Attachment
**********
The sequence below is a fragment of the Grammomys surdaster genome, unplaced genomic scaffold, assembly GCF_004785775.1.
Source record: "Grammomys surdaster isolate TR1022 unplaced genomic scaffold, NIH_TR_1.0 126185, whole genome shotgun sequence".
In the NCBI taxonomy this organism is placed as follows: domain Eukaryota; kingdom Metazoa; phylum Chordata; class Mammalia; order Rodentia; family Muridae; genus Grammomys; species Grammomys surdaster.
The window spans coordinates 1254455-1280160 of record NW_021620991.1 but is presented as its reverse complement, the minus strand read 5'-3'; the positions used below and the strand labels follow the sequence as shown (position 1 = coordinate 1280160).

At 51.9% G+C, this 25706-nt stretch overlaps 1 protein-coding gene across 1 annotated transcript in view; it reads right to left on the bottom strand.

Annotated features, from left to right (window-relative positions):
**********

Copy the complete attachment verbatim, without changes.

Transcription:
The sequence below is a fragment of the Grammomys surdaster genome, unplaced genomic scaffold, assembly GCF_004785775.1.
Source record: "Grammomys surdaster isolate TR1022 unplaced genomic scaffold, NIH_TR_1.0 126185, whole genome shotgun sequence".
In the NCBI taxonomy this organism is placed as follows: domain Eukaryota; kingdom Metazoa; phylum Chordata; class Mammalia; order Rodentia; family Muridae; genus Grammomys; species Grammomys surdaster.
The window spans coordinates 1254455-1280160 of record NW_021620991.1 but is presented as its reverse complement, the minus strand read 5'-3'; the positions used below and the strand labels follow the sequence as shown (position 1 = coordinate 1280160).

At 51.9% G+C, this 25706-nt stretch overlaps 1 protein-coding gene across 1 annotated transcript in view; it reads right to left on the bottom strand.

Annotated features, from left to right (window-relative positions):